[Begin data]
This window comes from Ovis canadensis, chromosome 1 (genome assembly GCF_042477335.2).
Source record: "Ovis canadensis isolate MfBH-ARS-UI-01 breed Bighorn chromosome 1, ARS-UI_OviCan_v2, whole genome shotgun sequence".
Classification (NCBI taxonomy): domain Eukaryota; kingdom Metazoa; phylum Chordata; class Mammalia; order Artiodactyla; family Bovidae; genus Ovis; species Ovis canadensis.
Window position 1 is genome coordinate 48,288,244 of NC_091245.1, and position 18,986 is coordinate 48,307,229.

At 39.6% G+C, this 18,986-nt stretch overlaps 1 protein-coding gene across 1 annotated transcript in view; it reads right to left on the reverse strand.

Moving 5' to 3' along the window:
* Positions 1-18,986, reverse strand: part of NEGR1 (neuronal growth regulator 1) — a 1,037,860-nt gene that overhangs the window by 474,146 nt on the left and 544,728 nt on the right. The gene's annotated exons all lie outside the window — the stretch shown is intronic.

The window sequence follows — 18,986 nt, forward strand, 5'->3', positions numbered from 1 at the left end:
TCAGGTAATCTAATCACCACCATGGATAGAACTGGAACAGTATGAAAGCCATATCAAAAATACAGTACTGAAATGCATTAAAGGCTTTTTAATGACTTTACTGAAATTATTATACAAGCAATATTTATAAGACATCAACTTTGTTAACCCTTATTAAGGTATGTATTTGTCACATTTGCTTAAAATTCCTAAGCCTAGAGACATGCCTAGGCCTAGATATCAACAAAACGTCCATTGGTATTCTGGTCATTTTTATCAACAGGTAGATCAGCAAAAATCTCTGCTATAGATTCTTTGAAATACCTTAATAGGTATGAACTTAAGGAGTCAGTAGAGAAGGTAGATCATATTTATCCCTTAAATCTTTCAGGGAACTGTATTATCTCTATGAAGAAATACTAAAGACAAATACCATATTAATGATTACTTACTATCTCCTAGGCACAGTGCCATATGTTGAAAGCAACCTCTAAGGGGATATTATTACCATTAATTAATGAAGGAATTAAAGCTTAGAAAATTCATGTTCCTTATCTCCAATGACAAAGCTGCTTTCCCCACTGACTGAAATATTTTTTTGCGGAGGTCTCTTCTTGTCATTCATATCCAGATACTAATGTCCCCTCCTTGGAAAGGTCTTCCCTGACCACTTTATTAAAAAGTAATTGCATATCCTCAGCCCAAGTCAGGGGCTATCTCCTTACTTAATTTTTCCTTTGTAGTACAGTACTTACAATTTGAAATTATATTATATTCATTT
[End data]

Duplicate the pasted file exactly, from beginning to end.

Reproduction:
This window comes from Ovis canadensis, chromosome 1 (genome assembly GCF_042477335.2).
Source record: "Ovis canadensis isolate MfBH-ARS-UI-01 breed Bighorn chromosome 1, ARS-UI_OviCan_v2, whole genome shotgun sequence".
Classification (NCBI taxonomy): domain Eukaryota; kingdom Metazoa; phylum Chordata; class Mammalia; order Artiodactyla; family Bovidae; genus Ovis; species Ovis canadensis.
Window position 1 is genome coordinate 48,288,244 of NC_091245.1, and position 18,986 is coordinate 48,307,229.

At 39.6% G+C, this 18,986-nt stretch overlaps 1 protein-coding gene across 1 annotated transcript in view; it reads right to left on the reverse strand.

Moving 5' to 3' along the window:
* Positions 1-18,986, reverse strand: part of NEGR1 (neuronal growth regulator 1) — a 1,037,860-nt gene that overhangs the window by 474,146 nt on the left and 544,728 nt on the right. The gene's annotated exons all lie outside the window — the stretch shown is intronic.

The window sequence follows — 18,986 nt, forward strand, 5'->3', positions numbered from 1 at the left end:
TCAGGTAATCTAATCACCACCATGGATAGAACTGGAACAGTATGAAAGCCATATCAAAAATACAGTACTGAAATGCATTAAAGGCTTTTTAATGACTTTACTGAAATTATTATACAAGCAATATTTATAAGACATCAACTTTGTTAACCCTTATTAAGGTATGTATTTGTCACATTTGCTTAAAATTCCTAAGCCTAGAGACATGCCTAGGCCTAGATATCAACAAAACGTCCATTGGTATTCTGGTCATTTTTATCAACAGGTAGATCAGCAAAAATCTCTGCTATAGATTCTTTGAAATACCTTAATAGGTATGAACTTAAGGAGTCAGTAGAGAAGGTAGATCATATTTATCCCTTAAATCTTTCAGGGAACTGTATTATCTCTATGAAGAAATACTAAAGACAAATACCATATTAATGATTACTTACTATCTCCTAGGCACAGTGCCATATGTTGAAAGCAACCTCTAAGGGGATATTATTACCATTAATTAATGAAGGAATTAAAGCTTAGAAAATTCATGTTCCTTATCTCCAATGACAAAGCTGCTTTCCCCACTGACTGAAATATTTTTTTGCGGAGGTCTCTTCTTGTCATTCATATCCAGATACTAATGTCCCCTCCTTGGAAAGGTCTTCCCTGACCACTTTATTAAAAAGTAATTGCATATCCTCAGCCCAAGTCAGGGGCTATCTCCTTACTTAATTTTTCCTTTGTAGTACAGTACTTACAATTTGAAATTATATTATATTCATTT